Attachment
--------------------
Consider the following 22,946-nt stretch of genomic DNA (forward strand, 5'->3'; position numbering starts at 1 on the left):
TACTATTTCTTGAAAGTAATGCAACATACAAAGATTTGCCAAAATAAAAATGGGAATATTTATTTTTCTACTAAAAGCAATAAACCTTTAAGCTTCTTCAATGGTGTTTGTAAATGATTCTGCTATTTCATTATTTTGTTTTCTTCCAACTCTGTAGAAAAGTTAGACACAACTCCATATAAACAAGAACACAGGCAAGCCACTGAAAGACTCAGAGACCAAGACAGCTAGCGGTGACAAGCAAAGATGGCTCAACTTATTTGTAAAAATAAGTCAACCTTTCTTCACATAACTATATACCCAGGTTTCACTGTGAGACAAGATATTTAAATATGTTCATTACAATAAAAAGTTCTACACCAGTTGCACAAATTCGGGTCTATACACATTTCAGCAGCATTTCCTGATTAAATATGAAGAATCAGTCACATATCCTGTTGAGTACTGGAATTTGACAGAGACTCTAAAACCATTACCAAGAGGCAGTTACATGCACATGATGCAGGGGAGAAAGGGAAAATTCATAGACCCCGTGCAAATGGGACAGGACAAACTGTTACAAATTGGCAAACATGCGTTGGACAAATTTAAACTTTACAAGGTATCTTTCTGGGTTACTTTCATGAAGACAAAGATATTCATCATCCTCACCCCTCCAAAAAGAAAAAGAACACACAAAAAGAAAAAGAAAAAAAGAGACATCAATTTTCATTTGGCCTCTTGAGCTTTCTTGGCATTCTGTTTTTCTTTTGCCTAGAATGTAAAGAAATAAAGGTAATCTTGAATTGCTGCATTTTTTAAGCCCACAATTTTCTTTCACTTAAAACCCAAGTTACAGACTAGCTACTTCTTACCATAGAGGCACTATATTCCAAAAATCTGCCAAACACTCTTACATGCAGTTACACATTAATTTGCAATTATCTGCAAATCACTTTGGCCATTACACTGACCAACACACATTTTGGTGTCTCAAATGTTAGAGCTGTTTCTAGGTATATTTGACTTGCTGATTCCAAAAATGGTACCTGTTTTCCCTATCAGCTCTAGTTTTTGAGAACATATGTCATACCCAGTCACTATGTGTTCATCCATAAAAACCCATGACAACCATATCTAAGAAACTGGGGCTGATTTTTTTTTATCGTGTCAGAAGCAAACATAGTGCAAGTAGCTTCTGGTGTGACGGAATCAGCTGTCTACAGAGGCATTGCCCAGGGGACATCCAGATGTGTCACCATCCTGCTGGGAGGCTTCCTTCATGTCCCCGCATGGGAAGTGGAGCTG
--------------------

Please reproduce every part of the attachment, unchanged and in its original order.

Consider the following 22,946-nt stretch of genomic DNA (forward strand, 5'->3'; position numbering starts at 1 on the left):
TACTATTTCTTGAAAGTAATGCAACATACAAAGATTTGCCAAAATAAAAATGGGAATATTTATTTTTCTACTAAAAGCAATAAACCTTTAAGCTTCTTCAATGGTGTTTGTAAATGATTCTGCTATTTCATTATTTTGTTTTCTTCCAACTCTGTAGAAAAGTTAGACACAACTCCATATAAACAAGAACACAGGCAAGCCACTGAAAGACTCAGAGACCAAGACAGCTAGCGGTGACAAGCAAAGATGGCTCAACTTATTTGTAAAAATAAGTCAACCTTTCTTCACATAACTATATACCCAGGTTTCACTGTGAGACAAGATATTTAAATATGTTCATTACAATAAAAAGTTCTACACCAGTTGCACAAATTCGGGTCTATACACATTTCAGCAGCATTTCCTGATTAAATATGAAGAATCAGTCACATATCCTGTTGAGTACTGGAATTTGACAGAGACTCTAAAACCATTACCAAGAGGCAGTTACATGCACATGATGCAGGGGAGAAAGGGAAAATTCATAGACCCCGTGCAAATGGGACAGGACAAACTGTTACAAATTGGCAAACATGCGTTGGACAAATTTAAACTTTACAAGGTATCTTTCTGGGTTACTTTCATGAAGACAAAGATATTCATCATCCTCACCCCTCCAAAAAGAAAAAGAACACACAAAAAGAAAAAGAAAAAAAGAGACATCAATTTTCATTTGGCCTCTTGAGCTTTCTTGGCATTCTGTTTTTCTTTTGCCTAGAATGTAAAGAAATAAAGGTAATCTTGAATTGCTGCATTTTTTAAGCCCACAATTTTCTTTCACTTAAAACCCAAGTTACAGACTAGCTACTTCTTACCATAGAGGCACTATATTCCAAAAATCTGCCAAACACTCTTACATGCAGTTACACATTAATTTGCAATTATCTGCAAATCACTTTGGCCATTACACTGACCAACACACATTTTGGTGTCTCAAATGTTAGAGCTGTTTCTAGGTATATTTGACTTGCTGATTCCAAAAATGGTACCTGTTTTCCCTATCAGCTCTAGTTTTTGAGAACATATGTCATACCCAGTCACTATGTGTTCATCCATAAAAACCCATGACAACCATATCTAAGAAACTGGGGCTGATTTTTTTTTATCGTGTCAGAAGCAAACATAGTGCAAGTAGCTTCTGGTGTGACGGAATCAGCTGTCTACAGAGGCATTGCCCAGGGGACATCCAGATGTGTCACCATCCTGCTGGGAGGCTTCCTTCATGTCCCCGCATGGGAAGTGGAGCTG